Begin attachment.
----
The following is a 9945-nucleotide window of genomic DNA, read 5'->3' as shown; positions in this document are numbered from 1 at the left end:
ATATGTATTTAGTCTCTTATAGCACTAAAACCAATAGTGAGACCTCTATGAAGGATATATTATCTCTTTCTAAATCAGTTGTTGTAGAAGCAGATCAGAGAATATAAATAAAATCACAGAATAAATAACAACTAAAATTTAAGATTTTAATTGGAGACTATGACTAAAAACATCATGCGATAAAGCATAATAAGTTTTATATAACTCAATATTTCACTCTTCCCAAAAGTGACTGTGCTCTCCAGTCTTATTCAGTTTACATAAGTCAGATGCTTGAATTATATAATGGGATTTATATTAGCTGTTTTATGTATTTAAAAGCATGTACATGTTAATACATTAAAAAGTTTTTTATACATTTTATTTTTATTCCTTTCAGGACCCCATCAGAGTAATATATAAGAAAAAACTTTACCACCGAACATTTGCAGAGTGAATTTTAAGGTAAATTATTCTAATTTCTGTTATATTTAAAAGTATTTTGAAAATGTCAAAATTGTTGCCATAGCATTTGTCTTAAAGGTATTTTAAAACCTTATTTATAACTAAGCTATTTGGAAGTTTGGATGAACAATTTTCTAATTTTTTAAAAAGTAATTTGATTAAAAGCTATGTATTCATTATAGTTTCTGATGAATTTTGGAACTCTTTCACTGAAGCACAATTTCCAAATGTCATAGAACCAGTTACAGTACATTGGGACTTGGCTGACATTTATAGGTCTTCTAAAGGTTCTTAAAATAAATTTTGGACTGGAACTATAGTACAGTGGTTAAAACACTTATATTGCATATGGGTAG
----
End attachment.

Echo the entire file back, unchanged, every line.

The following is a 9945-nucleotide window of genomic DNA, read 5'->3' as shown; positions in this document are numbered from 1 at the left end:
ATATGTATTTAGTCTCTTATAGCACTAAAACCAATAGTGAGACCTCTATGAAGGATATATTATCTCTTTCTAAATCAGTTGTTGTAGAAGCAGATCAGAGAATATAAATAAAATCACAGAATAAATAACAACTAAAATTTAAGATTTTAATTGGAGACTATGACTAAAAACATCATGCGATAAAGCATAATAAGTTTTATATAACTCAATATTTCACTCTTCCCAAAAGTGACTGTGCTCTCCAGTCTTATTCAGTTTACATAAGTCAGATGCTTGAATTATATAATGGGATTTATATTAGCTGTTTTATGTATTTAAAAGCATGTACATGTTAATACATTAAAAAGTTTTTTATACATTTTATTTTTATTCCTTTCAGGACCCCATCAGAGTAATATATAAGAAAAAACTTTACCACCGAACATTTGCAGAGTGAATTTTAAGGTAAATTATTCTAATTTCTGTTATATTTAAAAGTATTTTGAAAATGTCAAAATTGTTGCCATAGCATTTGTCTTAAAGGTATTTTAAAACCTTATTTATAACTAAGCTATTTGGAAGTTTGGATGAACAATTTTCTAATTTTTTAAAAAGTAATTTGATTAAAAGCTATGTATTCATTATAGTTTCTGATGAATTTTGGAACTCTTTCACTGAAGCACAATTTCCAAATGTCATAGAACCAGTTACAGTACATTGGGACTTGGCTGACATTTATAGGTCTTCTAAAGGTTCTTAAAATAAATTTTGGACTGGAACTATAGTACAGTGGTTAAAACACTTATATTGCATATGGGTAG